Retail investors in Japan flooded into the gold market in 2013, as Shinzo Abe's quantitative easing policies aimed at breaking Japan's deflationary spiral began. Japan's largest precious metals retailer, Tanaka Kikinzoku Kogyo K.K., reported that gold sales leaped by 63% to a five-year high of 37.3 tonnes. This of course does not count bullion purchased through other retail channels or imported from overseas suppliers.
This level of purchases was ignited by the Japanese government's pledge to raise inflation to 2% in two years, and the announcement that the national sales tax would increase from 5% to 8% in April 2014. The value of the yen has fallen against the dollar for more than a year, making gold more expensive in Japan, so when the gold price crash hit last April, Japanese "backed up the truck" and took advantage of the situation.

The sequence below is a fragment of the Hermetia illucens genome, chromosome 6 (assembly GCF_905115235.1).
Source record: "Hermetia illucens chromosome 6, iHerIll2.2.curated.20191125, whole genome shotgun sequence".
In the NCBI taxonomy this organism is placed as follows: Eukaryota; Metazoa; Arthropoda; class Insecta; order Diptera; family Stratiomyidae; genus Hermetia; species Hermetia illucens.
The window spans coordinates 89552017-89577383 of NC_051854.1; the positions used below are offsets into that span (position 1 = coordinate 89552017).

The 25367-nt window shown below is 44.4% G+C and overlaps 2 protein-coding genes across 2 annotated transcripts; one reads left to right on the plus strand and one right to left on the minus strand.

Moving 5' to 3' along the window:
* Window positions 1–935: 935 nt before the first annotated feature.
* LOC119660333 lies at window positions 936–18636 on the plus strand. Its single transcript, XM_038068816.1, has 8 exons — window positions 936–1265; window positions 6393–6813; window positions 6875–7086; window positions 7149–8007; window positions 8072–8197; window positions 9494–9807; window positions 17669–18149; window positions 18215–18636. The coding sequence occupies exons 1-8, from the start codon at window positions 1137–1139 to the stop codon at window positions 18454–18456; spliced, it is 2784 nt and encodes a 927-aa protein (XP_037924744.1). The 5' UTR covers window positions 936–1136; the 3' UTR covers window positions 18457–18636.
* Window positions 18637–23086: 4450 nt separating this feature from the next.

Prudent investors in Japan, and elsewhere, recognize the perils inherent in central bank money printing, and place little confidence in either the Fed or the Bank of Japan being able to stop inflation once it gets started.
Recently, Bloomberg ran a story on the unease many in Japan are beginning to feel as the Bank of Japan says it hasn't even started thinking about a strategy to stop rising inflation. Inflation is more than halfway to Abe's stated goal of 2%, and the central bank is still running full steam ahead with the world's most ambitious quantitative easing program. Some economists worry that the BOJ has already waited too long to being braking inflation growth. The Bloomberg article cites Richard Koo, a former Fed economist specializing in Japan, as saying “It may be too late to prevent long-term rates doing something crazy” should the BOJ hold off on tapering before inflation reaches the target.